Immediately taking its Twilight Zone inspiration by the horns, The Vast of Night dives deep into a crisp setting surrounded by the space-race and the 1950s iconography that comes along with it. Two radio-obsessed teens discover a strange frequency, and if you can tell where this one is going from the second the film opens, then join the club. As predictable a story as it may look to tell, The Vast of Night is littered with pockets of innovation here or there.
The plot peppers in the inevitable twist rather well. Whilst the pay-off isn’t all there, how Andrew Patterson builds the film up and sprinkles in moments of doubt or abnormal scenarios is competent and rather engaging. Holding lengthy shots that focus in on the smaller details of his characters, there is a semblance of ingenuity layered beneath the rather convectional moments. For every innovative shot comes a predictable mise en scène, for every engaging bit of dialogue come three more immediately after it that brings us right back to that sense of mediocrity. There’s an incredible plot buried deep within The Vast of Night, clawing at the surface, trying to break free, like something stuck under a sheet of frozen ice on top of a lake. It’s a shame. We can see what the film is going for, it’s looking right back at us, but we have no way of reaching this potential.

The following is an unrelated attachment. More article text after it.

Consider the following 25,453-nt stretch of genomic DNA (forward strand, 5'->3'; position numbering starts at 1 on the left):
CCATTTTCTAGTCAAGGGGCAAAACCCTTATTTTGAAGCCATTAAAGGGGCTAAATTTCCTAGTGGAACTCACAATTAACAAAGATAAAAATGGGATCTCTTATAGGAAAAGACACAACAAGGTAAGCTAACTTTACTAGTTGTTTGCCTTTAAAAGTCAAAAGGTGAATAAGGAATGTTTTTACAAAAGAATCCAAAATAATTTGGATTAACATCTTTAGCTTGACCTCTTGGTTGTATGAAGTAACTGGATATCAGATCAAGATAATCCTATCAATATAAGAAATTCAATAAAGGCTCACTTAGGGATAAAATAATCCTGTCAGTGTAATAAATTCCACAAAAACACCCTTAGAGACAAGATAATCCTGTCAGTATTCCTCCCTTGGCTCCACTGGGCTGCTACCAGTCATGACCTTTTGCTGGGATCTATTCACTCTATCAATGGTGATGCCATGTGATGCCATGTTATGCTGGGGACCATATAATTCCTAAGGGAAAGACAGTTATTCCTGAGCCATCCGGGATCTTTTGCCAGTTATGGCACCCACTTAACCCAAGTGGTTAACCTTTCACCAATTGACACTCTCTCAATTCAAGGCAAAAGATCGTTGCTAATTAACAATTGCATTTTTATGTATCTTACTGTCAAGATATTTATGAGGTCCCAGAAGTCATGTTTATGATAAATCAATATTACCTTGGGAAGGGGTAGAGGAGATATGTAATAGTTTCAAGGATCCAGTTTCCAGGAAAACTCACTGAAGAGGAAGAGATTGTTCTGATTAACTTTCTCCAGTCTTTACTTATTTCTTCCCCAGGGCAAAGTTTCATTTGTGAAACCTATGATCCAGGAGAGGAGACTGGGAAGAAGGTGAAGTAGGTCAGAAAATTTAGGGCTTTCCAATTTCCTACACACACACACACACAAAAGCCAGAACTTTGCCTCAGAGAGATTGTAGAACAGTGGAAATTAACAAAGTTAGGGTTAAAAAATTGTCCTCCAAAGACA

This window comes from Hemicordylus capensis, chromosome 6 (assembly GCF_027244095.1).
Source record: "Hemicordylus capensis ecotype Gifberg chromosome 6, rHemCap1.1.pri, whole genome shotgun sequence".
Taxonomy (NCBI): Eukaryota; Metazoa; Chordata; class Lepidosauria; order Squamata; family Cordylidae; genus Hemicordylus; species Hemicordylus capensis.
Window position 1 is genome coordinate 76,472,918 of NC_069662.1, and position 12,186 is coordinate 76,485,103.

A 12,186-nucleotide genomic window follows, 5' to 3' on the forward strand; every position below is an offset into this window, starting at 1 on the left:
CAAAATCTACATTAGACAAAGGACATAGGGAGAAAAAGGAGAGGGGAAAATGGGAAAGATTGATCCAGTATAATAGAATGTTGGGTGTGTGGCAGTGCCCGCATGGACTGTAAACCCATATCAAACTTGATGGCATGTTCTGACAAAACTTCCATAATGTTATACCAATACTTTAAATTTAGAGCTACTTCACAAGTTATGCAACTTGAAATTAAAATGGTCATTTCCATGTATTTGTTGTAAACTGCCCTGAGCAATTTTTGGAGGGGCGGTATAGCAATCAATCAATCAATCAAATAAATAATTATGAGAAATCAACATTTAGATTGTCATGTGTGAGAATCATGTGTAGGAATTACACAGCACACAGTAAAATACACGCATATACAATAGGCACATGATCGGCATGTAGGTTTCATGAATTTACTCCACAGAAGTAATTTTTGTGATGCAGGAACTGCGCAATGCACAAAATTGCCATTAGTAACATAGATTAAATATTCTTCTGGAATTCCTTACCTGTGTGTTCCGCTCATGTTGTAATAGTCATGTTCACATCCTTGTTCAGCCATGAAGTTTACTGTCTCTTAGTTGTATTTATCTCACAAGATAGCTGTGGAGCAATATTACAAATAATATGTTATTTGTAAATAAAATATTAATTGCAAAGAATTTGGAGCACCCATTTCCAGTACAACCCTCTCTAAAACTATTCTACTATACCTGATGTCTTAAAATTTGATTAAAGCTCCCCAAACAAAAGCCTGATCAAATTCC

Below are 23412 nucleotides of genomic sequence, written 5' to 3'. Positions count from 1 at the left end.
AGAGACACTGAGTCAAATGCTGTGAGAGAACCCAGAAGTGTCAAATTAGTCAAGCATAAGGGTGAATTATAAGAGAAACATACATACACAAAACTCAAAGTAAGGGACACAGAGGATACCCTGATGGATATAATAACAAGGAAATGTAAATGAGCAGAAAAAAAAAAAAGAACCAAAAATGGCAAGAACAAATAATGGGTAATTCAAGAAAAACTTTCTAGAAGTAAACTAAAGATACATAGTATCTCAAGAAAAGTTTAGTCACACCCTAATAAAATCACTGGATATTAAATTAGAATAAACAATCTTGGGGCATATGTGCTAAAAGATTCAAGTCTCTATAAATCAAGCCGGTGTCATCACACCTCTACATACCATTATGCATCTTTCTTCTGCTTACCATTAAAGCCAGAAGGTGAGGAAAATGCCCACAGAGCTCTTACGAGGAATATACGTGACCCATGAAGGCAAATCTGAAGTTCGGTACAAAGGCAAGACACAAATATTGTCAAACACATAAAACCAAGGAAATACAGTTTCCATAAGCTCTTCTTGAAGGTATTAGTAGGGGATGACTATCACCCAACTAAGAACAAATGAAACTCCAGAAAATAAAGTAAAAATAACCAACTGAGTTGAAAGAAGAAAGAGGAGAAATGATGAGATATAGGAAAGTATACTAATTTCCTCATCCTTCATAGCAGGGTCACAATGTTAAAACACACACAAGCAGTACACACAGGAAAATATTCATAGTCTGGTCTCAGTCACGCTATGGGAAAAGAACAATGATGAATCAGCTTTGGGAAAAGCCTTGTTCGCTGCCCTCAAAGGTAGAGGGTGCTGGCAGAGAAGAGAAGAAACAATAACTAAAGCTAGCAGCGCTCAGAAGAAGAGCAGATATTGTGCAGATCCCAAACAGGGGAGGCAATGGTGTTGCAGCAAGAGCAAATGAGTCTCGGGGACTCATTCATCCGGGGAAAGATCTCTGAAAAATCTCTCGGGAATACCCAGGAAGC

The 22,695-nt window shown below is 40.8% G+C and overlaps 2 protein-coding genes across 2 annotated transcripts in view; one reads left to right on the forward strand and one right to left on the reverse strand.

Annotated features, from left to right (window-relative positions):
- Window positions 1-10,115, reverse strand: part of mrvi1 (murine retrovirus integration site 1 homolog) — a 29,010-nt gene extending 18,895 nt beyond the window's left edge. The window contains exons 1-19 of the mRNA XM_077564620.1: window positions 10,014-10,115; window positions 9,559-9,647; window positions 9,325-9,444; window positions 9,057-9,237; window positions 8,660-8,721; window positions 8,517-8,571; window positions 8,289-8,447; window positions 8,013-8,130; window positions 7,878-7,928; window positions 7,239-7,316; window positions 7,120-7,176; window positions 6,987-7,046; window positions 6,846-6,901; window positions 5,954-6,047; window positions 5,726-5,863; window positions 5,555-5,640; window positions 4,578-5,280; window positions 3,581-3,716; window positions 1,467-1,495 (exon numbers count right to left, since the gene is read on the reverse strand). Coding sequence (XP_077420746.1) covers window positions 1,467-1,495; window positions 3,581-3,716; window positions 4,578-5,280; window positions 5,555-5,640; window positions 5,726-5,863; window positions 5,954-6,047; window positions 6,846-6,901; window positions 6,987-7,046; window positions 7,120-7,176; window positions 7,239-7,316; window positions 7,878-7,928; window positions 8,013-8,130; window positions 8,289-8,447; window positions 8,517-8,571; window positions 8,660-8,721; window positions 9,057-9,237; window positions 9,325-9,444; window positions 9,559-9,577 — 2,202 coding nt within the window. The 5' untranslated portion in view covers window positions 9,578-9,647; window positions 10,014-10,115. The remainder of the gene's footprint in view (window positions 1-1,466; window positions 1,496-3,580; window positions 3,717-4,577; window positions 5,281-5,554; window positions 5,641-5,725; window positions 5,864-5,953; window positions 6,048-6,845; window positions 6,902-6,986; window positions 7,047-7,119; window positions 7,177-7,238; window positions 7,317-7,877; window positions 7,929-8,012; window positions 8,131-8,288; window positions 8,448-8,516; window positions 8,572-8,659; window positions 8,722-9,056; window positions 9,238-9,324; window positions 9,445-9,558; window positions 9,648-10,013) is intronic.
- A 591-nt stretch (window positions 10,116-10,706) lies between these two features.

What follows, then, is some of the more conventional moments. Shots that long for intervention in the editing suite, most feeling rather stuffy and wholly independent looking for the sake of it, or just not adding anything of great concern to the narrative. A slow-burning story is told somewhat competently as we learn about the real nightmares that await in the sky through long, winding conversations on the radio, but it never feels like we’re getting anywhere wholly original or invigorating. Its sci-fi moments are as predictable as expected, suffocating in the iconography of the 1950s.
Certainly solid, but The Vast of Night begins to feel like a one-trick pony after it utilises the same three unconventional filming styles. Lengthy takes every now and then, a grainy filter that captures the feeling of the 1950s and costume and set design that doubles down on that feeling too. As a debut, it’s a solid technical merit, but lacks a wholly engaging story, which skirts around the existence of extra-terrestrial beings and the controversy of such an initial discovery.